I’d like an explanation from Engineering as to why the line in must be disabled.  I wouldn’t even care if the surround speakers don’t play the line-in, I just need it out to the rest of my system.   Also, if both amp and arc are hard wired to my network, why must it “bond” wirelessly?

This should be a software switch, where the speakers remain bonded when in surround mode, then switch to the other mode when line is in in use.



HERE - HERE!  Should be a simple switch.  Heck, I would even be OK if I could do it on my phone with a couple steps - I just don’t want to factory reset the amp, press the join button, etc.  The Amp is tucked away behind everything and I have to pull out the the TV, etc. to get at things.

I agree that this feature is not made as clear as it could and should be.

As to the rest, i start from the position that although Sonos undoubtedly get things wrong, they don’t deliberately set out to make things more difficult for their customers when an easy fix is available.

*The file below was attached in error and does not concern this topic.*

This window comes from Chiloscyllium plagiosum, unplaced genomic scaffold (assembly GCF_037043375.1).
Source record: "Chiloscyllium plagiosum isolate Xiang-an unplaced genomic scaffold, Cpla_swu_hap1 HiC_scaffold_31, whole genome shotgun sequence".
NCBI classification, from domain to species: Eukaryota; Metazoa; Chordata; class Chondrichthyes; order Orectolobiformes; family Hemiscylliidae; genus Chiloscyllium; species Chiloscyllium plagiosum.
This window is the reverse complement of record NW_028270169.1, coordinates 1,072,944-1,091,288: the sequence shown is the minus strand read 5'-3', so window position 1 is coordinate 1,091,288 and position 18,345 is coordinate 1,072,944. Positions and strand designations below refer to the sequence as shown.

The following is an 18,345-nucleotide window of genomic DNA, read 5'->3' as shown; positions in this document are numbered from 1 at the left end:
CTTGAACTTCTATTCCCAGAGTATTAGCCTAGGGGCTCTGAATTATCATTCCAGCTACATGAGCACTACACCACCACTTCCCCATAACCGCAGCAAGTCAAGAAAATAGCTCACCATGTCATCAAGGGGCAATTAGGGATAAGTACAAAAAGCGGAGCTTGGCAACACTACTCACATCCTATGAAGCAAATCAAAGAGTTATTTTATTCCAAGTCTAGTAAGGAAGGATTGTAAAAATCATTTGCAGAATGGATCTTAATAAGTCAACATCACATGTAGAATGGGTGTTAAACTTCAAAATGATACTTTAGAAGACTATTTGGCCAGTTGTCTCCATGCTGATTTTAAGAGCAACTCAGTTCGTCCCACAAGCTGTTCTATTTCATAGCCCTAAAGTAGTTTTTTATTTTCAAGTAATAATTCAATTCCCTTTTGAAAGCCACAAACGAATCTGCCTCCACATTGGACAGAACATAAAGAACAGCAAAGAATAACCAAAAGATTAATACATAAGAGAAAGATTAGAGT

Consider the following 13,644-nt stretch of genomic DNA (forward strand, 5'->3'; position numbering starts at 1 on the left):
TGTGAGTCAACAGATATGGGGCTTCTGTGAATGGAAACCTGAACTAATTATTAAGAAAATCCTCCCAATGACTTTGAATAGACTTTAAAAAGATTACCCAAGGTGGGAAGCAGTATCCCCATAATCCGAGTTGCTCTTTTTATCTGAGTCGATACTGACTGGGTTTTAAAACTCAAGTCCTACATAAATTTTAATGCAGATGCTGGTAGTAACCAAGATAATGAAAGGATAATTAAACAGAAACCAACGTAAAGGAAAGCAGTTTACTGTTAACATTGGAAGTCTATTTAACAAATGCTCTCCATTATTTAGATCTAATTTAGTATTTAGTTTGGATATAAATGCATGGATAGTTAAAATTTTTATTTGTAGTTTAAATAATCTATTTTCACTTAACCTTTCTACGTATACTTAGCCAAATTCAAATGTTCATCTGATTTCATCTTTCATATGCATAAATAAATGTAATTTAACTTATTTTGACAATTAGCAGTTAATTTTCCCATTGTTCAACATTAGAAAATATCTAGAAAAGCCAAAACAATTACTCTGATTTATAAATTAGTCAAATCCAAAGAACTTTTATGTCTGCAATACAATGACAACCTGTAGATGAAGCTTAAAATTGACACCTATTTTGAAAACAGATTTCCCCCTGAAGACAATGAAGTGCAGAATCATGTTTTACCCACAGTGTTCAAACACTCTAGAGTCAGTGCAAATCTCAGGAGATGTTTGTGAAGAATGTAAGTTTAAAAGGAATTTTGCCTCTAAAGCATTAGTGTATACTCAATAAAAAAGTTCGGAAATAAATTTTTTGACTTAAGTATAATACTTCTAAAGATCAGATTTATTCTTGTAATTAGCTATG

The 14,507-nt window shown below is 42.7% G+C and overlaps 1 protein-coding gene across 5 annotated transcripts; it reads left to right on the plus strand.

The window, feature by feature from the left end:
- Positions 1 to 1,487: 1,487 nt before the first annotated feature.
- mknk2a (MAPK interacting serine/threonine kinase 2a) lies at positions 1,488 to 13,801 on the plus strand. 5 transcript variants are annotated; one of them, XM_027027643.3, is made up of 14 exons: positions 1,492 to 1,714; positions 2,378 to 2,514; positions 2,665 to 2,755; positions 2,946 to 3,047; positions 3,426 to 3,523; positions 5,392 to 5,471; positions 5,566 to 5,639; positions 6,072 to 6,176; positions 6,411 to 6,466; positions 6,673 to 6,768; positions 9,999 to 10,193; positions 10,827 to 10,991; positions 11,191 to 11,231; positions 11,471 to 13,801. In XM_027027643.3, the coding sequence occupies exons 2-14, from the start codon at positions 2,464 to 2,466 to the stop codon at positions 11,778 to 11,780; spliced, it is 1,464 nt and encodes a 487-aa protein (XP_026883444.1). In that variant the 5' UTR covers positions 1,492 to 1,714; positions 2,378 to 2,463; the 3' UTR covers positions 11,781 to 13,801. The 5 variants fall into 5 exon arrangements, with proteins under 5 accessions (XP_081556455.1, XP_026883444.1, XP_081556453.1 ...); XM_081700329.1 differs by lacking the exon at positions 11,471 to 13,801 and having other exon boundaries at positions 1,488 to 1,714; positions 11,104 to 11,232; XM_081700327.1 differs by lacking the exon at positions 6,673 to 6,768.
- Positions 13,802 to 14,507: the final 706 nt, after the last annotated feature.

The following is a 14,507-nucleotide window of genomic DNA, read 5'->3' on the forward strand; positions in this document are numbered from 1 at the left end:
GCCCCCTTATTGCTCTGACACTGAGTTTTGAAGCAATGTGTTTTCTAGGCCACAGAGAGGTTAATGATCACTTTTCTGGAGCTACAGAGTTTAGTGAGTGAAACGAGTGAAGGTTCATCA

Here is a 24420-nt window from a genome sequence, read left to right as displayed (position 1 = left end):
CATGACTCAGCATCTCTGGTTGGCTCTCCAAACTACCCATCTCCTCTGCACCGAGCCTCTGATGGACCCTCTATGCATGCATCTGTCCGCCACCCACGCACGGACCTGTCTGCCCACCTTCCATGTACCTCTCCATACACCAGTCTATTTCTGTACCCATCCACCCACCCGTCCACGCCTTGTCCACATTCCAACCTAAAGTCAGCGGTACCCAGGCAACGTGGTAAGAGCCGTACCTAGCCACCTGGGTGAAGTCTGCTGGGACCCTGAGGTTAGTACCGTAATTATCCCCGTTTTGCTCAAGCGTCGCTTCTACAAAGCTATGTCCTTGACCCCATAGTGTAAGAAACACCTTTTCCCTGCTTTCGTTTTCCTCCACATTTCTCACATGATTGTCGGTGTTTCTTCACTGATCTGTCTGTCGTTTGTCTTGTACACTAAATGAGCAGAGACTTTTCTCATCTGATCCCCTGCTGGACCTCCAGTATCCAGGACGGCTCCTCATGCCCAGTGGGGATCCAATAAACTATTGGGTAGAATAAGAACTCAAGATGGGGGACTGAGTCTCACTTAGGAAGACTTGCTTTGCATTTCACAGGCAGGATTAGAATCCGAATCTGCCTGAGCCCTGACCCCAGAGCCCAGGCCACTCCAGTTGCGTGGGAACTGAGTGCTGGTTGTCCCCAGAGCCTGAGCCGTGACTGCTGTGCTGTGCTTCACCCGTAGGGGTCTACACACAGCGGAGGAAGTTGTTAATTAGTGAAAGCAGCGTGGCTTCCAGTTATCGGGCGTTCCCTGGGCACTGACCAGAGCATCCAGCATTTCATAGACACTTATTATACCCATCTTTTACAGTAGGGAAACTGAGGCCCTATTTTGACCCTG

The nature of ‘bonding’ surrounds is that the surrounds are in some sense ‘slaves’ to the home theatre device (e.g. Arc).  The HT device controls the whole show, and the surrounds just play the stream sent by the HT device.  The nature of their connection to the system is different, and that makes getting the sound out of the line-in to the rest of the system impossible.  (Well, maybe nothing is impossible, but this is clearly a major technical challenge at least, or Sonos would have done it.).

One aspect of the different nature of the connection is that the data passes between the units in a HT setup using 5GHz wireless and direct routing, not via the router.  5GHz is used because it has lower latency than 2.4GHz - crucial in a HT setup.  However, I do not believe that is fundamental to the line-in issue.

For similar reasons, on an Amp or Connect:Amp that is being used to drive surround speakers, the subwoofer port has to be disabled. 

I don’t pretend to know the full technical details of this, so there is no point quizzing me further about it.  But the way surrounds connect to the system is fundamentally different from other speakers, so it is not surprising that some behaviours are different.


@digo-BR .  To answer an earlier question, I think it would be possible to use the Arc’s HDMI port.  (It isn’t strictly speaking an HDMI input but an HDMI-ARC output, but we’ll leave that aside.)